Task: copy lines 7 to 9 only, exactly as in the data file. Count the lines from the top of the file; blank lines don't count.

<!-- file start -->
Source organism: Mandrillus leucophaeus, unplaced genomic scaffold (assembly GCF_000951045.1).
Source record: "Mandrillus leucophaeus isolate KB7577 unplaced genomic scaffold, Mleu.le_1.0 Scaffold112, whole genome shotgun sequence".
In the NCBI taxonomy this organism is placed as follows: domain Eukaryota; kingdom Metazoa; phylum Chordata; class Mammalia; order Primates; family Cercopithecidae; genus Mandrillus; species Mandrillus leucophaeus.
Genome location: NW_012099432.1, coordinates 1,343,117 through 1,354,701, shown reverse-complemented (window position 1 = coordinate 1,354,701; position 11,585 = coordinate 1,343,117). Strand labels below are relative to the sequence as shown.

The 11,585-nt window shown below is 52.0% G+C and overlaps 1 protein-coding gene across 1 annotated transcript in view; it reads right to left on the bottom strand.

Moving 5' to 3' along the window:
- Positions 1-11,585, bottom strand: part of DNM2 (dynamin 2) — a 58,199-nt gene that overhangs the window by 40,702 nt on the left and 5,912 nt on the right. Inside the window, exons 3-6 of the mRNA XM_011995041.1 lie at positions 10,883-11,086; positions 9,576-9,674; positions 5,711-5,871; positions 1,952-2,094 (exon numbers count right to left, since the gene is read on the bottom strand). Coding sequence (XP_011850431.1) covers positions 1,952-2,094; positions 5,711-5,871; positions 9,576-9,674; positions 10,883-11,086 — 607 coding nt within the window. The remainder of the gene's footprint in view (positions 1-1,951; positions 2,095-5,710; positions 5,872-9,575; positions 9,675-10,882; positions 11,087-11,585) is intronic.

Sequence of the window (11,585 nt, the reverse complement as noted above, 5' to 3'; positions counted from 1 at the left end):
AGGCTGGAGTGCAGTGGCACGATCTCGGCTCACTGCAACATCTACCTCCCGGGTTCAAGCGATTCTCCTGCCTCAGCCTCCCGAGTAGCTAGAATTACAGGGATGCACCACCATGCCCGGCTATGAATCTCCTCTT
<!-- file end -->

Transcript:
- Positions 1-11,585, bottom strand: part of DNM2 (dynamin 2) — a 58,199-nt gene that overhangs the window by 40,702 nt on the left and 5,912 nt on the right. Inside the window, exons 3-6 of the mRNA XM_011995041.1 lie at positions 10,883-11,086; positions 9,576-9,674; positions 5,711-5,871; positions 1,952-2,094 (exon numbers count right to left, since the gene is read on the bottom strand). Coding sequence (XP_011850431.1) covers positions 1,952-2,094; positions 5,711-5,871; positions 9,576-9,674; positions 10,883-11,086 — 607 coding nt within the window. The remainder of the gene's footprint in view (positions 1-1,951; positions 2,095-5,710; positions 5,872-9,575; positions 9,675-10,882; positions 11,087-11,585) is intronic.

Sequence of the window (11,585 nt, the reverse complement as noted above, 5' to 3'; positions counted from 1 at the left end):
AGGCTGGAGTGCAGTGGCACGATCTCGGCTCACTGCAACATCTACCTCCCGGGTTCAAGCGATTCTCCTGCCTCAGCCTCCCGAGTAGCTAGAATTACAGGGATGCACCACCATGCCCGGCTATGAATCTCCTCTT